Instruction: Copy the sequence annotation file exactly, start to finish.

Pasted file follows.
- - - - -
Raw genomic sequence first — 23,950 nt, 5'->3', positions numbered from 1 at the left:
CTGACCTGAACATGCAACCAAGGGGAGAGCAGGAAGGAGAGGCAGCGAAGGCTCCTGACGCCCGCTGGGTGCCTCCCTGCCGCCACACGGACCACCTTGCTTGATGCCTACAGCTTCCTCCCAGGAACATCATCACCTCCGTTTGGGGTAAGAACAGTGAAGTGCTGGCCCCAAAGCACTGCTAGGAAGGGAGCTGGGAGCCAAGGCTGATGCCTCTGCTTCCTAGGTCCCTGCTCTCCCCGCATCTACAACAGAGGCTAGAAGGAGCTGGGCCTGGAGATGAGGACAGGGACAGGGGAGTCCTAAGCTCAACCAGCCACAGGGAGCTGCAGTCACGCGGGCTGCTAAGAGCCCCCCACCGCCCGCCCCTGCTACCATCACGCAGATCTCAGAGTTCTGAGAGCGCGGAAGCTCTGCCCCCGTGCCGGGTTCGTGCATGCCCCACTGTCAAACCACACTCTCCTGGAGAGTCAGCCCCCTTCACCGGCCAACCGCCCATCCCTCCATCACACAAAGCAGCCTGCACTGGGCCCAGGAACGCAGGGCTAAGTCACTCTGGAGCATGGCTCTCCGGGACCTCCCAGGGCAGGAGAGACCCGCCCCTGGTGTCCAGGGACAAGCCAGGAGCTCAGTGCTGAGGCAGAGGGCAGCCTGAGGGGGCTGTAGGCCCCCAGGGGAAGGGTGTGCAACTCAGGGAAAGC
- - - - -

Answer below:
Raw genomic sequence first — 23,950 nt, 5'->3', positions numbered from 1 at the left:
CTGACCTGAACATGCAACCAAGGGGAGAGCAGGAAGGAGAGGCAGCGAAGGCTCCTGACGCCCGCTGGGTGCCTCCCTGCCGCCACACGGACCACCTTGCTTGATGCCTACAGCTTCCTCCCAGGAACATCATCACCTCCGTTTGGGGTAAGAACAGTGAAGTGCTGGCCCCAAAGCACTGCTAGGAAGGGAGCTGGGAGCCAAGGCTGATGCCTCTGCTTCCTAGGTCCCTGCTCTCCCCGCATCTACAACAGAGGCTAGAAGGAGCTGGGCCTGGAGATGAGGACAGGGACAGGGGAGTCCTAAGCTCAACCAGCCACAGGGAGCTGCAGTCACGCGGGCTGCTAAGAGCCCCCCACCGCCCGCCCCTGCTACCATCACGCAGATCTCAGAGTTCTGAGAGCGCGGAAGCTCTGCCCCCGTGCCGGGTTCGTGCATGCCCCACTGTCAAACCACACTCTCCTGGAGAGTCAGCCCCCTTCACCGGCCAACCGCCCATCCCTCCATCACACAAAGCAGCCTGCACTGGGCCCAGGAACGCAGGGCTAAGTCACTCTGGAGCATGGCTCTCCGGGACCTCCCAGGGCAGGAGAGACCCGCCCCTGGTGTCCAGGGACAAGCCAGGAGCTCAGTGCTGAGGCAGAGGGCAGCCTGAGGGGGCTGTAGGCCCCCAGGGGAAGGGTGTGCAACTCAGGGAAAGC